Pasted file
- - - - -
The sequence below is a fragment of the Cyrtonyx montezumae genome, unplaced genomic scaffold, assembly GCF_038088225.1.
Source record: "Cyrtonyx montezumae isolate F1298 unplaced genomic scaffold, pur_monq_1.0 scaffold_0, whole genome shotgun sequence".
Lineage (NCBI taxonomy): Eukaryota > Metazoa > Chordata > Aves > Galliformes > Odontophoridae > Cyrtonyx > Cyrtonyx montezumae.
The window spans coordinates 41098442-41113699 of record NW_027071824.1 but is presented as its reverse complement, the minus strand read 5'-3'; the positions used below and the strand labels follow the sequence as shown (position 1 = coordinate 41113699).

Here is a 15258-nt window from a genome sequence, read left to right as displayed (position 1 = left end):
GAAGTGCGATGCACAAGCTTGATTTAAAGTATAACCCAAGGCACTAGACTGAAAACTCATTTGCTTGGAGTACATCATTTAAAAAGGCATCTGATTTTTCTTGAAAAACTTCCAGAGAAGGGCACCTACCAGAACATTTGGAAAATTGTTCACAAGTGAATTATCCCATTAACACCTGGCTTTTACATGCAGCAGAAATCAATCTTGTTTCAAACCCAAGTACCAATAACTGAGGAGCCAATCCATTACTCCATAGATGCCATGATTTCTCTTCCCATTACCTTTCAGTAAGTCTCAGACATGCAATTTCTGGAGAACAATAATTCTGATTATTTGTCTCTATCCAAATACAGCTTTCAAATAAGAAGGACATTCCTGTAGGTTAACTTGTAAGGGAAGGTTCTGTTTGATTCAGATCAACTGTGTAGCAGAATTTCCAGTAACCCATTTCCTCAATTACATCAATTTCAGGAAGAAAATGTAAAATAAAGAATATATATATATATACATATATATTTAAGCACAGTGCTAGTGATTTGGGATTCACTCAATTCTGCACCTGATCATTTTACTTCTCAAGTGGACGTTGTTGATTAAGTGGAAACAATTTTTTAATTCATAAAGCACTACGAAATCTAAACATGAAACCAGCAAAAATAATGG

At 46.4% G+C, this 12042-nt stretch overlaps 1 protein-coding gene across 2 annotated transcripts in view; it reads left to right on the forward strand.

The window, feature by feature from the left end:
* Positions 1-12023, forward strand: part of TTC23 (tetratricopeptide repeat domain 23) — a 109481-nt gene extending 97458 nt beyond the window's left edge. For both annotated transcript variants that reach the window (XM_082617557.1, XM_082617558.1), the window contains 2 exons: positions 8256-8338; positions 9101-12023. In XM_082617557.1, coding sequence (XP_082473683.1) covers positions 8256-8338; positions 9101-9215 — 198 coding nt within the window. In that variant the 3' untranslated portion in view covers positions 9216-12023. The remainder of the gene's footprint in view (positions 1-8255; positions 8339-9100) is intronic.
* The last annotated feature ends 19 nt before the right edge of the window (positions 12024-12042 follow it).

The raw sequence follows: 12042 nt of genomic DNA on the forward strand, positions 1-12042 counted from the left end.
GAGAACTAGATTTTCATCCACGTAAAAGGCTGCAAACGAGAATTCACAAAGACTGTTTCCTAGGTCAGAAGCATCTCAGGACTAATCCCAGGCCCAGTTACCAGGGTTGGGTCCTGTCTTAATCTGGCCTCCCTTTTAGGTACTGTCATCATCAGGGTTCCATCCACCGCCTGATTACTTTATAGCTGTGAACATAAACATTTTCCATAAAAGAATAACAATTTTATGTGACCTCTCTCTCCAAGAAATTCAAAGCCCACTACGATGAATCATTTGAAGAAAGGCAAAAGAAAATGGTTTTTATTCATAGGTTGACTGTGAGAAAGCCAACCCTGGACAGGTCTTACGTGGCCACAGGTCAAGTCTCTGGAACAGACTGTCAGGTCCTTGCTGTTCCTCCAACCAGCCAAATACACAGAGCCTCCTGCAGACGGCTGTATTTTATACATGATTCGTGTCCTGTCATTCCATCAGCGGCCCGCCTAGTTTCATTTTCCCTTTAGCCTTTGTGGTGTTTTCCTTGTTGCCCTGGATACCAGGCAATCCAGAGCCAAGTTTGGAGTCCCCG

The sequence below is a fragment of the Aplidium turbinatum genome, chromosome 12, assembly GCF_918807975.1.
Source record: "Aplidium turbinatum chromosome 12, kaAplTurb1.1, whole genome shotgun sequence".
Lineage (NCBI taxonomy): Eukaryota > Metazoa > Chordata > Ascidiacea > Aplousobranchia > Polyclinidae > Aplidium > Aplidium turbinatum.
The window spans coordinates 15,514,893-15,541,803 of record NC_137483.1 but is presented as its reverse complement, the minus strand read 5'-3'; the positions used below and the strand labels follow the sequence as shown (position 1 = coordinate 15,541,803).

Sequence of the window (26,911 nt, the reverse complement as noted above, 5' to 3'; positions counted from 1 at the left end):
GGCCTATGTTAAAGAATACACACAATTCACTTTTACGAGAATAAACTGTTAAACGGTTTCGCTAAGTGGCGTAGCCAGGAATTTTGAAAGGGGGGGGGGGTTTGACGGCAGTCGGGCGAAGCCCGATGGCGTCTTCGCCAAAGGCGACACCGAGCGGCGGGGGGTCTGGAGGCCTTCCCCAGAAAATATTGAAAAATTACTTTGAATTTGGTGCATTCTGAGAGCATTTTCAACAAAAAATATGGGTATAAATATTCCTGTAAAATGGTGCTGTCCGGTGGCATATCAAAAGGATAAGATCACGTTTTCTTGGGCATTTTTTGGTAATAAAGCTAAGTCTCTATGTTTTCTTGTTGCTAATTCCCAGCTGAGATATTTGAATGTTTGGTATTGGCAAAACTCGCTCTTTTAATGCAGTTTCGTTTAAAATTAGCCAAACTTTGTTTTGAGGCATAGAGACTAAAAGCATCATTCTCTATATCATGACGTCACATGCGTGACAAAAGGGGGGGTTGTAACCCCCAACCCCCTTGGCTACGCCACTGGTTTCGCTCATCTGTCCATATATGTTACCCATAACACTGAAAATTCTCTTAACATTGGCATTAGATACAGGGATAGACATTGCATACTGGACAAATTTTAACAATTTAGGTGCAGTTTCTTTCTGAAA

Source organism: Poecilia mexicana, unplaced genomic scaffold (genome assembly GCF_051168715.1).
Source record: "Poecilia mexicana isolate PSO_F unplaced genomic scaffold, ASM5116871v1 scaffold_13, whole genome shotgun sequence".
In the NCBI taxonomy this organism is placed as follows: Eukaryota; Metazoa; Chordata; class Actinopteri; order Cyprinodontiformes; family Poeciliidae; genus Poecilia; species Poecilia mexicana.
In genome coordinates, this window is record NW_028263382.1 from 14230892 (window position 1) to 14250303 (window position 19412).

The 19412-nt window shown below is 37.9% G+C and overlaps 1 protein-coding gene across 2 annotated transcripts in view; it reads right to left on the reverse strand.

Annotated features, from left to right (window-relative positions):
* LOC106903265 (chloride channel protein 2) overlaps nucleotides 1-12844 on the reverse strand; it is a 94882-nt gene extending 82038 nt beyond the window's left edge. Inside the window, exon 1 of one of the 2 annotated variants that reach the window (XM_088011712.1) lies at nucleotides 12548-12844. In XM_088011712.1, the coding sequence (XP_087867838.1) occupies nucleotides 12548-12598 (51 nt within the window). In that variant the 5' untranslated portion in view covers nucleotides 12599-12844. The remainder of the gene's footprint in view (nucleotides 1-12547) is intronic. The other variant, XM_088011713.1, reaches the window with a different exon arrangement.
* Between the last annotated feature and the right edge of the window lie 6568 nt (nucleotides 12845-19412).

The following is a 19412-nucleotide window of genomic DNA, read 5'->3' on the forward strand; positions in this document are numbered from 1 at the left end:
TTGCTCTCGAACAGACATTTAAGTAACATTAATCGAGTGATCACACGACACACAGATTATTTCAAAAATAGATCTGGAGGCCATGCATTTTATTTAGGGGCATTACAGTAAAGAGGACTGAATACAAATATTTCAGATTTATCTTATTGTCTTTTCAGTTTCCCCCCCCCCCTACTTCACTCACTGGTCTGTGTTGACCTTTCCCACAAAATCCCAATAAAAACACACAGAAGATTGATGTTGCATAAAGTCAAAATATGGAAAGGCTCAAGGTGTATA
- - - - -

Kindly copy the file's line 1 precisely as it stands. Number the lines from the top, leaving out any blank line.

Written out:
The sequence below is a fragment of the Cyrtonyx montezumae genome, unplaced genomic scaffold, assembly GCF_038088225.1.